Saturday, March 24th, 2012
By Margie Wuebker
Christmas is being observed today at the Mendon home of Dan and Terrie Crouch. D. . .
MENDON - Dan Crouch listens to the comforting sound emanating from what appears to be a suitcase on wheels and feels the reassuring whirr inside his chest.
The mechanical pumps - one for the right ventricle and the other for the left - keep his weak heart plugging along until transplant surgery offers him a new lease on life.
"The wonderful people at Lutheran Hospital in Fort Wayne, Ind., believe I am one of only five people in the world to come home with two devices like these," Crouch said. "That's rather amazing when you stop and think about it."
The 59-year-old with a ready smile looks across the living room at a festive Christmas tree and shares plans for a post-holiday celebration today.
"Dan went to the hospital Dec. 1, and we decided to keep the tree up until he came home for a family party," his wife, Terrie, explains.
His long-awaited homecoming took place March 13.
"I consider that an omen because a lot of good things in our family take place on the 13th," she says.
The former announcer at Parkway Local Schools sporting events and boys baseball coach in the community has dealt with heart disease since age 41. He said many years of smoking two packs of cigarettes a day are to blame for his condition.
A heart attack and subsequent quadruple bypass surgery were the first of many bumps in the road. Four years ago an oncologist ordered heavy-duty chemotherapy after a lymphoma (cancer of the lymph system) diagnosis. The powerful drugs also contributed to his condition.
"First there were heart problems, then cancer, then pneumonia and now more heart problems," Crouch says. "Complaining serves no purpose. I believe in God, and I'm committed to playing the hand he dealt me."
Admitted to Lutheran with congestive heart failure, doctors ordered a treatment called aquapheresis. It removed approximately 40 pounds of excess water from his body and paved the way for surgery to install both heart pumps.
"The doctors told me Dan had about two hours of life left when they took him into surgery," his wife says. "The surgery they described as a last resort was to take anywhere from 12 to 16 hours; you can imagine what we thought (when he was done) after only seven hours."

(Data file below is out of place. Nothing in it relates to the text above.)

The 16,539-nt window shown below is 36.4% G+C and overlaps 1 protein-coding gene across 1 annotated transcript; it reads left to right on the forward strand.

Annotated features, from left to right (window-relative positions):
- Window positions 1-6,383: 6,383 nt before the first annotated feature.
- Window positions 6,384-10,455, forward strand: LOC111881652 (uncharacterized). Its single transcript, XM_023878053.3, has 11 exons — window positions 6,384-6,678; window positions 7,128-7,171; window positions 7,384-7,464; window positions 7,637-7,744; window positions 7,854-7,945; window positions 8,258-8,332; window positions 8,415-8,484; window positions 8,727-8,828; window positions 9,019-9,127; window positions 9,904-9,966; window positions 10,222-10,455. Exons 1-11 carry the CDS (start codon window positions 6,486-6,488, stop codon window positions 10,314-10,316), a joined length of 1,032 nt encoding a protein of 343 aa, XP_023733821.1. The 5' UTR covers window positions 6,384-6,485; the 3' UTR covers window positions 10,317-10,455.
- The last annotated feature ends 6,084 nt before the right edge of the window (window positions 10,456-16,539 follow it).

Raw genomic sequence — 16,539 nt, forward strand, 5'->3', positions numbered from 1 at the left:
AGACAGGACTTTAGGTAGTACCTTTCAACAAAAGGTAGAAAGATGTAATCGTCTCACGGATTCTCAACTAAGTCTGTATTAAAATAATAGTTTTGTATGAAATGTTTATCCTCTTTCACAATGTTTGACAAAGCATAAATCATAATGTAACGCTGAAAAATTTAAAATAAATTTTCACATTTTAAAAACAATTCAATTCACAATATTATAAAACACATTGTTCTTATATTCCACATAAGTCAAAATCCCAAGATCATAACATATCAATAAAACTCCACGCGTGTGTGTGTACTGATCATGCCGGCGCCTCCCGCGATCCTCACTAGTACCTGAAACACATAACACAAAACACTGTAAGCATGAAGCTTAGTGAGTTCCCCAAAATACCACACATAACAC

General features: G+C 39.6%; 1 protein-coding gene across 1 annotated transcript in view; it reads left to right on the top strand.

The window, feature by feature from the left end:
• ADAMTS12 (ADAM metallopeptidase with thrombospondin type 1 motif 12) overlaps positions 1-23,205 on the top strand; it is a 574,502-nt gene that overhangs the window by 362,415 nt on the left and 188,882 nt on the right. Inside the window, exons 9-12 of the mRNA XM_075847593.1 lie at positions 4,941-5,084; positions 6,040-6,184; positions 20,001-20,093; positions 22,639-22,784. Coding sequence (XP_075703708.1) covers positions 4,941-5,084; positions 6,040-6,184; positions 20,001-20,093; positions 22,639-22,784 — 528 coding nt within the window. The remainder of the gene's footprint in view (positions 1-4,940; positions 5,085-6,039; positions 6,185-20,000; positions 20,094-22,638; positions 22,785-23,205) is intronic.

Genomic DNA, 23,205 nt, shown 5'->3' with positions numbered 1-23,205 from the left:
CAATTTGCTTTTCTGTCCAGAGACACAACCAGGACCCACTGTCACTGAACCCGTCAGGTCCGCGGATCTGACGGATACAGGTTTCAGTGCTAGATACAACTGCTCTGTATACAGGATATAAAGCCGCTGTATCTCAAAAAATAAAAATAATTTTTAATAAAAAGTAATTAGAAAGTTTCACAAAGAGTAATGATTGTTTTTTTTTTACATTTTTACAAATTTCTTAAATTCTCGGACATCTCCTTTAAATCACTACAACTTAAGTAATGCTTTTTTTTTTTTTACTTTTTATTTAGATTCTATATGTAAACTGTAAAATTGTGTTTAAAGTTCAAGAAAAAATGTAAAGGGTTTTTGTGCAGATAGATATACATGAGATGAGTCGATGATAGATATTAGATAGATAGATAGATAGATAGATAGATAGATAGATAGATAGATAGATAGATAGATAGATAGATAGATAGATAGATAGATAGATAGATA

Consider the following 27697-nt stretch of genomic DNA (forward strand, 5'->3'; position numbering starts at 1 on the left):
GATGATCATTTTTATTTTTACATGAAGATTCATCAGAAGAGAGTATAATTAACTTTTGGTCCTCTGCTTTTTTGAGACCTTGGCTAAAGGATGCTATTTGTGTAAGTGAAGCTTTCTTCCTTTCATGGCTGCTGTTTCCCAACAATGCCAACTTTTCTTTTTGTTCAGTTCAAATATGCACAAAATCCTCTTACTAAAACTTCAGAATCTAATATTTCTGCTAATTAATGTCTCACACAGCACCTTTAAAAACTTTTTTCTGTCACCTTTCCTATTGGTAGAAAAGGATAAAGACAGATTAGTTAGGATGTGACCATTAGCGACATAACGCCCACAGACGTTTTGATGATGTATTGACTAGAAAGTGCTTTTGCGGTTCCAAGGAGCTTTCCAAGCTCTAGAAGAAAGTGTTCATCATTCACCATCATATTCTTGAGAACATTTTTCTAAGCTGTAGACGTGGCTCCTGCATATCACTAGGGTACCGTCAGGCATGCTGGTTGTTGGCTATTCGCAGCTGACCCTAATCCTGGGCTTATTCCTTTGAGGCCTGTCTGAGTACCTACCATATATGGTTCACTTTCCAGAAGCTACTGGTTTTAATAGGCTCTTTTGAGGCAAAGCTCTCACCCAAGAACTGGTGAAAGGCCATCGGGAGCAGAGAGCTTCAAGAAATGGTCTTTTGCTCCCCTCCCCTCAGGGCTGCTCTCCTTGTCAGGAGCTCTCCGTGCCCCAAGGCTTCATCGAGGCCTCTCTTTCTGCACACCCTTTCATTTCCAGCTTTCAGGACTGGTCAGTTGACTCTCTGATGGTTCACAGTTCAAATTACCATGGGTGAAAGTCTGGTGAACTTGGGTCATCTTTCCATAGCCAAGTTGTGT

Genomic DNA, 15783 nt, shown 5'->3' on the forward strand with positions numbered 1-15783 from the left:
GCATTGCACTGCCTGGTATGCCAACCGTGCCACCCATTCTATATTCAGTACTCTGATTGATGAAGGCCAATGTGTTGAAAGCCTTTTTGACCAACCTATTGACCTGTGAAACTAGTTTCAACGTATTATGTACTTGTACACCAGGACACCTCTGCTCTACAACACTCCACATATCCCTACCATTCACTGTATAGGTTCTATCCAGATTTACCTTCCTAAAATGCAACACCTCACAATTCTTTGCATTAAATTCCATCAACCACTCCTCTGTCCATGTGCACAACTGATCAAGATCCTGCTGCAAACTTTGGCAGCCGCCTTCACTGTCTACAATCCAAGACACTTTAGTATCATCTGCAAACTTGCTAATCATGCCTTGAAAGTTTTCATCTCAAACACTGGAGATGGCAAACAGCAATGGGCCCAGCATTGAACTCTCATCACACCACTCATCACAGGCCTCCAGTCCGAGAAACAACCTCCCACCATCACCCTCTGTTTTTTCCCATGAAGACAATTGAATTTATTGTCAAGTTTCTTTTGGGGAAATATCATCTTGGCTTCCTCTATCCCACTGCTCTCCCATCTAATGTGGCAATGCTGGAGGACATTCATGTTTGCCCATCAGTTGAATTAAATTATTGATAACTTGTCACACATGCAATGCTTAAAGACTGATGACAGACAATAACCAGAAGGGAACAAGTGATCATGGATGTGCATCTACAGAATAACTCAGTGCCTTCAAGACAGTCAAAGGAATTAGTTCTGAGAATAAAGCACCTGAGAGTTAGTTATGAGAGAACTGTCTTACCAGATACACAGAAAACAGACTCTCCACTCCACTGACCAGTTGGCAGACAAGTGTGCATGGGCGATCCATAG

Crouch awakened after surgery to find a huge, 400-pound device tethered to his body with a maze of tubes and wires. The 20-pound portable replacement he now totes is much easier to maneuver.
His wife, children Deanna and Josh and mother, Mildred Crouch, are among seven family members trained in providing at-home care and responding to the shrill beeps that warn of a possible emergency.
"I wanted to come home so bad but a part of me feared leaving the safety of the hospital," he admits with a smile. "My family is taking really good care of me, and the professionals at the hospital are just a telephone call away."
A visiting nurse comes regularly to check on his progress. She and the Crouch family make sure he rests, drinks plenty of liquids, eats regularly and takes 16 to 18 pills daily. Doctors predict the transplant could occur within six to 12 months.
Dr. Mark A. Jones, Lutheran's medical director of cardiovascular services, told the Crouches that with the transplant, Dan will have had every heart-related treatment available.
The ideal heart will likely come from a younger donor - ideally someone 18 to 26 years old.
Crouch admits the thought of someone else dying so he can live shakes him to the core. He prays for the family that one day will face such a difficult decision in the midst of a tragedy.
"I had an opportunity to see transplant patients at Fort Wayne, and it is truly amazing the way they bounce back," he said. "One guy who got a new heart 25 years ago is out running."
The former guitarist in the band Artesia admits his goals are quite different. He wants to teach his children and grandchildren to play guitar and to share the importance of placing one's life in God's hands.
"I want to leave them with something no one can ever take away," he adds. "Music can be as soothing and comforting as the sounds of these pumps, and God is always with you in good times and bad."